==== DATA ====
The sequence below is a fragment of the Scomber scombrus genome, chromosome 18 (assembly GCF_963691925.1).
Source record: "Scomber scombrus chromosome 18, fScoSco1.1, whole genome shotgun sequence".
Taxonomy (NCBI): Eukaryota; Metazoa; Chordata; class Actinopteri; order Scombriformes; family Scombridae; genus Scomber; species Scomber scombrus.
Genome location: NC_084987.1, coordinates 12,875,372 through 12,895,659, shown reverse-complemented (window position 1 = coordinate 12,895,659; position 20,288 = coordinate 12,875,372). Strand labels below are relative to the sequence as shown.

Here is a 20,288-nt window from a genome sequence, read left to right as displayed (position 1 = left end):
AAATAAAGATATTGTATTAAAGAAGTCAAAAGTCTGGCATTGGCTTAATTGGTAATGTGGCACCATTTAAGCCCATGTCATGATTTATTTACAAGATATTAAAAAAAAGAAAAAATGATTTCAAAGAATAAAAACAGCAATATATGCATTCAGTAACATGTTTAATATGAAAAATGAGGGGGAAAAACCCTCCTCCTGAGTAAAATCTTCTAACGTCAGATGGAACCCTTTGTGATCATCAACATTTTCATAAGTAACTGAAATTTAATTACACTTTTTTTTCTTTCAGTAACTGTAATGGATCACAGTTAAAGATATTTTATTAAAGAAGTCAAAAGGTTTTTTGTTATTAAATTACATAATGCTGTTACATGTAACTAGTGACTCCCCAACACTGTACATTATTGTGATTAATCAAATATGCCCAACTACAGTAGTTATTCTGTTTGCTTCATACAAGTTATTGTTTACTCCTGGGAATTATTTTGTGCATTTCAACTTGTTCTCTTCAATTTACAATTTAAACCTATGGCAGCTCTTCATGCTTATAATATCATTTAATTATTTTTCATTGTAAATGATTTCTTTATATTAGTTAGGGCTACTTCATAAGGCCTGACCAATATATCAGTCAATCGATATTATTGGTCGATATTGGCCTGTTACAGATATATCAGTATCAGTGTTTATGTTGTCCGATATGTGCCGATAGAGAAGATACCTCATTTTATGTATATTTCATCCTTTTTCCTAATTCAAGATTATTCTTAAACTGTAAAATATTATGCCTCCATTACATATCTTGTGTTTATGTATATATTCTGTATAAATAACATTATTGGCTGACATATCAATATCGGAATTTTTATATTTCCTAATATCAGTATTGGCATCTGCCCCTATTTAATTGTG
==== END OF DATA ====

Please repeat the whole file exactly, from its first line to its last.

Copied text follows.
The sequence below is a fragment of the Scomber scombrus genome, chromosome 18 (assembly GCF_963691925.1).
Source record: "Scomber scombrus chromosome 18, fScoSco1.1, whole genome shotgun sequence".
Taxonomy (NCBI): Eukaryota; Metazoa; Chordata; class Actinopteri; order Scombriformes; family Scombridae; genus Scomber; species Scomber scombrus.
Genome location: NC_084987.1, coordinates 12,875,372 through 12,895,659, shown reverse-complemented (window position 1 = coordinate 12,895,659; position 20,288 = coordinate 12,875,372). Strand labels below are relative to the sequence as shown.

Here is a 20,288-nt window from a genome sequence, read left to right as displayed (position 1 = left end):
AAATAAAGATATTGTATTAAAGAAGTCAAAAGTCTGGCATTGGCTTAATTGGTAATGTGGCACCATTTAAGCCCATGTCATGATTTATTTACAAGATATTAAAAAAAAGAAAAAATGATTTCAAAGAATAAAAACAGCAATATATGCATTCAGTAACATGTTTAATATGAAAAATGAGGGGGAAAAACCCTCCTCCTGAGTAAAATCTTCTAACGTCAGATGGAACCCTTTGTGATCATCAACATTTTCATAAGTAACTGAAATTTAATTACACTTTTTTTTCTTTCAGTAACTGTAATGGATCACAGTTAAAGATATTTTATTAAAGAAGTCAAAAGGTTTTTTGTTATTAAATTACATAATGCTGTTACATGTAACTAGTGACTCCCCAACACTGTACATTATTGTGATTAATCAAATATGCCCAACTACAGTAGTTATTCTGTTTGCTTCATACAAGTTATTGTTTACTCCTGGGAATTATTTTGTGCATTTCAACTTGTTCTCTTCAATTTACAATTTAAACCTATGGCAGCTCTTCATGCTTATAATATCATTTAATTATTTTTCATTGTAAATGATTTCTTTATATTAGTTAGGGCTACTTCATAAGGCCTGACCAATATATCAGTCAATCGATATTATTGGTCGATATTGGCCTGTTACAGATATATCAGTATCAGTGTTTATGTTGTCCGATATGTGCCGATAGAGAAGATACCTCATTTTATGTATATTTCATCCTTTTTCCTAATTCAAGATTATTCTTAAACTGTAAAATATTATGCCTCCATTACATATCTTGTGTTTATGTATATATTCTGTATAAATAACATTATTGGCTGACATATCAATATCGGAATTTTTATATTTCCTAATATCAGTATTGGCATCTGCCCCTATTTAATTGTG